There’s a widespread and very annoying myth which surrounds jazz – that it’s easy, because you “just play whatever you want”. To its credit, this myth makes some sense, in the fact that, alright, okay, technically we do “play whatever we want”, but by no means does that equate to musicians thoughtlessly churning out notes completely randomly. In fact, ironically, it’s kind of what we aim for – the ability to seemingly not think at all, in the improvising process – for it to just naturally, magically happen. Unfortunately, that’s not how reality works. To put things in perspective, I guess we’re taught the rules and how to make them work. Then it’s up to us to play within and then beyond these boundaries, but to an extent that is somehow… heck, to whatever extent one wants to, really. But put it this way, the art of playing “out” is complicated in the sense that you want it to sound “out”, but not like you can’t play “in”.
Having sort of established that context, the rest of what I want to say might make more sense. So I mentioned last week that on top of tests and assignments, I also had a recital. To be honest, It wasn’t anything that major, just a combo thing that we do twice a semester, so by my third year now, it just comes by like clockwork. But this particular one was especially important and symbolic to me, because of something that happened at rehearsal the week before it. See, the thing I’ve struggled most with, at jazz, is taking a solo. Most people love it, it’s why the play jazz after all. They want to take a solo in every single tune they play, and many people take long, long ones, and get lost and absorbed in the enjoyment and happiness of it. I’d never quite gotten there, to feeling like that… After a traumatic incident on stage back when I was around 16, I’d never been able to get over the “deer in headlights”, FREEZE, BLANK, PANIC! that just completely takes over me when I’m supposed to take a solo. Sure, it’s improved a lot since then, but in my head it’s still always been miserable. Which explains why jazz school has been the hardest thing I’ve made myself stick to, regardless of the fact that I seem miserable all the time – because I hate soloing. A lot of it comes down to confidence and just staying calm, I know, but it’s always been easier said than done. The PANIC! button has been the hardest to tame, because once the switch is flicked, nothing else seems to exist, and cognizant behaviour seems completely out of the question. I guess this is a very particular form of stage fright, in the sense that I’m perfectly okay with hopping on a stage, until I have to do the specific task of playing a solo.
Anyway, the thing that happened was, I had a musical epiphany of sorts. I had brought in a hard tune with tricky changes that I decided I wanted to try and solo over and every day when it crossed my mind, I’d scare myself shitless over it. It was at our last instructed combo rehearsal with Nathan Haines and I was intimidated out of my bloody mind, but for once in my life, it felt like it was a conscious decision – an available choice – to be able to say to myself “I’m not going to panic, fuck it, I’ll just see what happens”. And what actually happened? Well I have no bloody idea. That was the brilliance of it. It felt like an outer-body experience. I don’t know what I played or how I played it, it kind of just happened. Seemingly without any consciousness of what I was doing, and without any of the blind panic. It wasn’t miserable, and I’d almost enjoyed it, even. I went hope delighted and gushed at the boy about how bizarre and scary and wonderful and all sorts of adjectives about how it felt – but the problem was, that sort of thing isn’t to be replicated. I knew that to get through the combo recital I couldn’t just conjure up that “unconscious” playing, and I would have to actually tackle the issue of the PANIC some other way. So I made the pianist play the changes with me over and over and over again the afternoon before the recital (a bit late, I know), but I finally got comfortable and just left it to be.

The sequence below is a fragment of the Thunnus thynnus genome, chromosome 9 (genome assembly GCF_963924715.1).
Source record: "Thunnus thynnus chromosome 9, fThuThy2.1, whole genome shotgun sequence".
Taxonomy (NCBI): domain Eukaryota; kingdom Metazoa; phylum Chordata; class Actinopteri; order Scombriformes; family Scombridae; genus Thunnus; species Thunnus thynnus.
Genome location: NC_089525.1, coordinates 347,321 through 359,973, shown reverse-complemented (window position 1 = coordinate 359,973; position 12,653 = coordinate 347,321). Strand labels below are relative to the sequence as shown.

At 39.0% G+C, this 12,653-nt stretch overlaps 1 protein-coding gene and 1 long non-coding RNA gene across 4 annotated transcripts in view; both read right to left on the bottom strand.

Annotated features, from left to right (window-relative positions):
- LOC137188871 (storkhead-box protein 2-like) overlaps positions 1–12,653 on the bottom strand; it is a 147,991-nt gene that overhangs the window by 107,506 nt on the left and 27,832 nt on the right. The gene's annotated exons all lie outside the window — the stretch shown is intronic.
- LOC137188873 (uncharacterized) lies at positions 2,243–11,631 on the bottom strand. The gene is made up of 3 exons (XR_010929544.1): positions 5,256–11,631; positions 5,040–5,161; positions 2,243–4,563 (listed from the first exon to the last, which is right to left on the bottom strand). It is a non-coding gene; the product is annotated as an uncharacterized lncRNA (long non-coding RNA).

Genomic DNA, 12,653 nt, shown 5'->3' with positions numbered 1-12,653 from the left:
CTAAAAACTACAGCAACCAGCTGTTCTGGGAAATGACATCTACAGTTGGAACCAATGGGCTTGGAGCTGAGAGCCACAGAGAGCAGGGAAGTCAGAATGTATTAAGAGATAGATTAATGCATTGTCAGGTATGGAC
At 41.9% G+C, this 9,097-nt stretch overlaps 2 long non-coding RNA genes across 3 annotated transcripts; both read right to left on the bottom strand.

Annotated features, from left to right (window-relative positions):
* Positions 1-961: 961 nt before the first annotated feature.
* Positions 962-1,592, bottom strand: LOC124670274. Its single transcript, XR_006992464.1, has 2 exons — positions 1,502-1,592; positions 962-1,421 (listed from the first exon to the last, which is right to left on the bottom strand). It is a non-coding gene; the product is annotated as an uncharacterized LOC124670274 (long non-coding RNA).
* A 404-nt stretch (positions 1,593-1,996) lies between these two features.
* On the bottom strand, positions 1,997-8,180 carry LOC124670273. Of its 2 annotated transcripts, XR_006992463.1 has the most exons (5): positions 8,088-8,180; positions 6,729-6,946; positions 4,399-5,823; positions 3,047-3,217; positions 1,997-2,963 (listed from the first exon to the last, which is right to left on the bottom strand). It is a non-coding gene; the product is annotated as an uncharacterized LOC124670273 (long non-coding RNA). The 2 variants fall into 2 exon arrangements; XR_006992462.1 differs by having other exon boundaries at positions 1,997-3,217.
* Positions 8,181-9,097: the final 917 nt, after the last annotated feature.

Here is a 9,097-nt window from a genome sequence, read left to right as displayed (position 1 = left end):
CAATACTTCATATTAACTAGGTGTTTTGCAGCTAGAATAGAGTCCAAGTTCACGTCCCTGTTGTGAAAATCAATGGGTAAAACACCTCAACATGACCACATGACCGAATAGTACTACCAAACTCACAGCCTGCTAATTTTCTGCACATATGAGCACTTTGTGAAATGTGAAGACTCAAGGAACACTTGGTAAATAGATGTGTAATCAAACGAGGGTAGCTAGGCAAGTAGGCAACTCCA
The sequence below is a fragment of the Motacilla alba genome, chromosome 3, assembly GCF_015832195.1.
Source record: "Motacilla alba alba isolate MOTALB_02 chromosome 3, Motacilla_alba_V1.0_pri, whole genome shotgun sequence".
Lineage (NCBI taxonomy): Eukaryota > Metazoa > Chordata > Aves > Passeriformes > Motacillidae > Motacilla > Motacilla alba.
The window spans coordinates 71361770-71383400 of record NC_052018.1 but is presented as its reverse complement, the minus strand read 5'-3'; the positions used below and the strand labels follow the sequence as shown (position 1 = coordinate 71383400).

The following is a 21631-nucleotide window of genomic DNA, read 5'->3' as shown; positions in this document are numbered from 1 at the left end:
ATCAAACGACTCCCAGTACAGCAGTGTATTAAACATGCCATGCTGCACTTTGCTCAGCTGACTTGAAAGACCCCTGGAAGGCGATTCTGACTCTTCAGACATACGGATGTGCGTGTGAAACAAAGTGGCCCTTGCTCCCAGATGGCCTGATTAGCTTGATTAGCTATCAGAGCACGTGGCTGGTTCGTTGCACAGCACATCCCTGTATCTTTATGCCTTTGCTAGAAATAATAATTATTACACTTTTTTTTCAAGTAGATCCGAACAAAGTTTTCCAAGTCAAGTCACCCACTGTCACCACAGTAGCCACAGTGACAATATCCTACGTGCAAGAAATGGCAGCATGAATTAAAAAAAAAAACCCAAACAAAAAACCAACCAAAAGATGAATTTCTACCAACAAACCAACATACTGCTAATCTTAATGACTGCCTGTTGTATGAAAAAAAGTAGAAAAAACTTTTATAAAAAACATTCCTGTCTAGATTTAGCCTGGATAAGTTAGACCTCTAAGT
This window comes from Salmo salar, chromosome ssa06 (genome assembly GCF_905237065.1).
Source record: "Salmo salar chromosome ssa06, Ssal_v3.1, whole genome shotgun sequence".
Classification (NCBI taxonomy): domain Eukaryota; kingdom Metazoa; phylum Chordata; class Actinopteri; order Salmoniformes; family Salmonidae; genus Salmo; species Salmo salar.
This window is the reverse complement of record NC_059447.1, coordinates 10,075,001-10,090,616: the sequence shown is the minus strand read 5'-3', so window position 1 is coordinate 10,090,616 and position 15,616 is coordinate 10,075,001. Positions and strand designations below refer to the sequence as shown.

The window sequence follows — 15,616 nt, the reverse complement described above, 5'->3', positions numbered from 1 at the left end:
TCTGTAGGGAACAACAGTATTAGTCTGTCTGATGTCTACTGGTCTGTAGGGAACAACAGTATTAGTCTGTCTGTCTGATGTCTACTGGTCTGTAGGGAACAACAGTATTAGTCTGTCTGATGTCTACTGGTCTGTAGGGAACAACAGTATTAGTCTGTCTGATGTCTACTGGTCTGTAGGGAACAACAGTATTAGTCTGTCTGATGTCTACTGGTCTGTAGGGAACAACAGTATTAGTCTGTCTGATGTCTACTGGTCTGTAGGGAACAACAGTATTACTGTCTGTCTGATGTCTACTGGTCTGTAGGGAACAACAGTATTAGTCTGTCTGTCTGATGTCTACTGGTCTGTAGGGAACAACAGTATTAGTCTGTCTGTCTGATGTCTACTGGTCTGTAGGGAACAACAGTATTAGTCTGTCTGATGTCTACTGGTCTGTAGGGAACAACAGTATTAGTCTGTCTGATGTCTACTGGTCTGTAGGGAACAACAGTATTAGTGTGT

I’m sad to say that it never ended up being half as enjoyable or lyrical as that afternoon spent in practise, because of an arrangement alteration we’d made which made the cue to my solo a logistic nightmare that actually came true. I’m annoyed at not having put my foot down and kept the original arrangement for it, but whatever, it’s okay. It just meant that the beginning of my solo was a state of confusion for the whole band as to which chords to play, but it turned out okay in the end. I ended up being thrown off and rushed somewhat, but I’ll live. The important thing to me now, is the fact that I feel it might actually be possible for me to one day thoroughly enjoy this business of doing a solo.
A surprising and interesting thing I’d discovered though, was that even though my bass teacher has been playing for lord knows how many decades – 5? more? – he said that the “unconscious” thing where it felt like a solo has just magically happened has only happened to him four or five times in his life. I said, oh, ha, great… so once every ten years then?
And on that note, here’s a nice photo of me that he’d taken at combo rehearsal last year. Who knew that Kevin Haines wasn’t just a bass master, but also took nice photos?